US Army Corps of Engineers
Baltimore District Website

The U.S. Army Corps of Engineers, Baltimore District, is treating hydrilla on Raystown Lake as part of efforts to manage the invasive species and its effects on native ecology. The treatment will take place on July 15, 2020, in just under 83 acres, which represents approximately 1 percent of Raystown Lake. It will focus on a handful of coves where hydrilla is a growing concern.

What is hydrilla?

Hydrilla is an aquatic plant that has earned the illustrious title “world’s worst invasive aquatic plant”. Listed as a federal noxious weed, hydrilla has made its home in just about every conceivable freshwater habitat including: rivers, streams, lakes, ponds, marshes, canals, ditches and reservoirs.

Hydrilla was first discovered in the United States in the 1960s in Florida. Since then, it has spread to many parts of the U.S.

Hydrilla can grow in a wide variety of water conditions (e.g., high/low nutrients, high/low turbidity, variable pH, up to 7% salinity) and water temperatures.  Unlike most native aquatic plants, hydrilla is capable of growing under extremely low light conditions. Hydrilla is able to begin photosynthesizing much earlier in the morning than native plants so it is able to capture most of the carbon dioxide in the water (which limits growth of other plants).  Hydrilla grows very rapidly (it can double its biomass every two weeks in summer) and has no natural predators or diseases to limit its population.

Dense infestations of hydrilla can shade or crowd out all other native aquatic plants, alter water chemistry, cause dramatic swings in dissolved oxygen levels, increase water temperatures, and affect the diversity and abundance of fish populations.

(Via the U.S. Fish and Wildlife Service)

Why is hydrilla management work important?

Hydrilla is an invasive species that can negatively affect local ecosystems. Dense infestations of hydrilla can shade or crowd out all other native aquatic plants, alter water chemistry, cause dramatic swings in dissolved oxygen levels, increase water temperatures, and affect the diversity and abundance of fish populations. Hydrilla also has negative impacts on recreation, including making it more difficult or even potentially dangerous for both boating and swimming due to the denseness of its growth.

By treating the hydrilla to suppress its growth, the intent is to diminish these negative effects and in turn benefit Raystown Lake’s natural ecology.

How will hydrilla be treated?

The U.S. Army Corps of Engineers will be using endothall, a contact herbicide, to treat hydrilla at Raystown Lake.  Endothall has been safely used at similar sites across the country for years.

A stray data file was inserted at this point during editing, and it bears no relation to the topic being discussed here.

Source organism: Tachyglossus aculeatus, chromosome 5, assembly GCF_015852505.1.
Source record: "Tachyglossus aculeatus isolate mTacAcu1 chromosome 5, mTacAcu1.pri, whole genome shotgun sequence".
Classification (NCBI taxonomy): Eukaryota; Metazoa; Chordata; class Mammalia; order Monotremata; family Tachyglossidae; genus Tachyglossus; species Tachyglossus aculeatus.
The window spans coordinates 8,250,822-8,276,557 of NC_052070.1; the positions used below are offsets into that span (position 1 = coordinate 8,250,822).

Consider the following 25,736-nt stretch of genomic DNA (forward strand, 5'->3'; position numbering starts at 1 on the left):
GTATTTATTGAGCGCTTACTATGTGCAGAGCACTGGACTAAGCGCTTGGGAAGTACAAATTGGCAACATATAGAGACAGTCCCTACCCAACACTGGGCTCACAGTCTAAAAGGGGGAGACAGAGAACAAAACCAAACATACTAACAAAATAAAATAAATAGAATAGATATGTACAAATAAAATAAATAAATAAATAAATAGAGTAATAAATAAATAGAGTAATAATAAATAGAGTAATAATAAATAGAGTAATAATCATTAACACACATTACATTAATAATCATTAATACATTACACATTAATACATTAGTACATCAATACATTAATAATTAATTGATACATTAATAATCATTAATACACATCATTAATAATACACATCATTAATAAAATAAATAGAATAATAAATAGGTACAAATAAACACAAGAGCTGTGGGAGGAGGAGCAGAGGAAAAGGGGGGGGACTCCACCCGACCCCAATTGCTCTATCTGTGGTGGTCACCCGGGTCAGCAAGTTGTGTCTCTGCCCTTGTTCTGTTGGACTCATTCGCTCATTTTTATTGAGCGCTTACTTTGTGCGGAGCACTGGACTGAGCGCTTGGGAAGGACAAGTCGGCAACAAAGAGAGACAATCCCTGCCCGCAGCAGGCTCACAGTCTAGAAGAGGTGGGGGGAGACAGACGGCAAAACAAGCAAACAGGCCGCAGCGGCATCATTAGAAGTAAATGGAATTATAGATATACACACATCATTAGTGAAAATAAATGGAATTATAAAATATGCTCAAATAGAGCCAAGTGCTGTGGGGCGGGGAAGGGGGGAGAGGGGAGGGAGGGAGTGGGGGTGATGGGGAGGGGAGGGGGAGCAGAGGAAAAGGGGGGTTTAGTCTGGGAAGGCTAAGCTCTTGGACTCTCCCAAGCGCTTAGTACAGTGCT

• Endothall has not been found to be toxic to waterfowl and wildlife at the concentration being applied (3 ppm and under for endothall).
  • It has also been found that this concentration is not toxic to dogs, cats, or livestock incidentally exposed to the herbicide.
  • Native plants are not adversely affected by the treatment because they are largely seed producers, and seeds are not affected by the endothall treatment. 
  • Studies have also been done to test endothall's effect on largemouth bass reproduction, and results show no effect.  If anything, the treatment of the hydrilla should benefit fishing by combatting the hydrilla’s negative impacts on fish populations.

The treatment is expected to take only one morning to complete and the effects on the hydrilla should be noticeable within a few weeks. Follow-up surveys will be conducted in fall 2020 to assess the condition of the hydrilla.

Unless visitors see the contractors carrying out the treatment in the early mornings, they should not notice any visible changes or impacts in the water beyond the eventual reduction in hydrilla.

 

Will the hydrilla treatment impact recreation and fishing at Raystown Lake?

The hydrilla treatment should have minimal impact to recreation at Raystown Lake, if any. There will not be any closures of boat launches or swimming restrictions associated with treatment scheduled for the early morning hours of July 15th. Other than the few morning hours when contractors are on-site carrying out the treatment, there will be no restricted access associated with this work.

The work will be done on just under 83 acres of Raystown Lake, which represents approximately 1 percent of the lake. That approximately 1 percent of the lake will primarily be in a handful of coves where hydrilla is present and not in areas of heavy boating traffic.

Regarding fishing, the treatment should have minimal to no impacts on fishing. While coves are popular fishing spots, only a handful of the coves will be treated and there will be several coves where no work is taking place. Even the coves where work is taking place will still be available for fishing outside the morning hours when contractors are on site carrying out treatment.

General information

The Corps of Engineers is authorized to treat Hydrilla (hydrilla verticillata) under Section 104 of the River and Harbor Act of 1958, through the Aquatic Plant Control Research Program. Funding for the project is available through the Corps of Engineers Aquatic Plant Control Research Program.

The scheduled treatment on July 15, 2020, will mark the first time hydrilla has been treated at Raystown Lake. Raystown Lake has had hydrilla for years, but 2020 is the first year funding was made available to carry out the treatment at the site.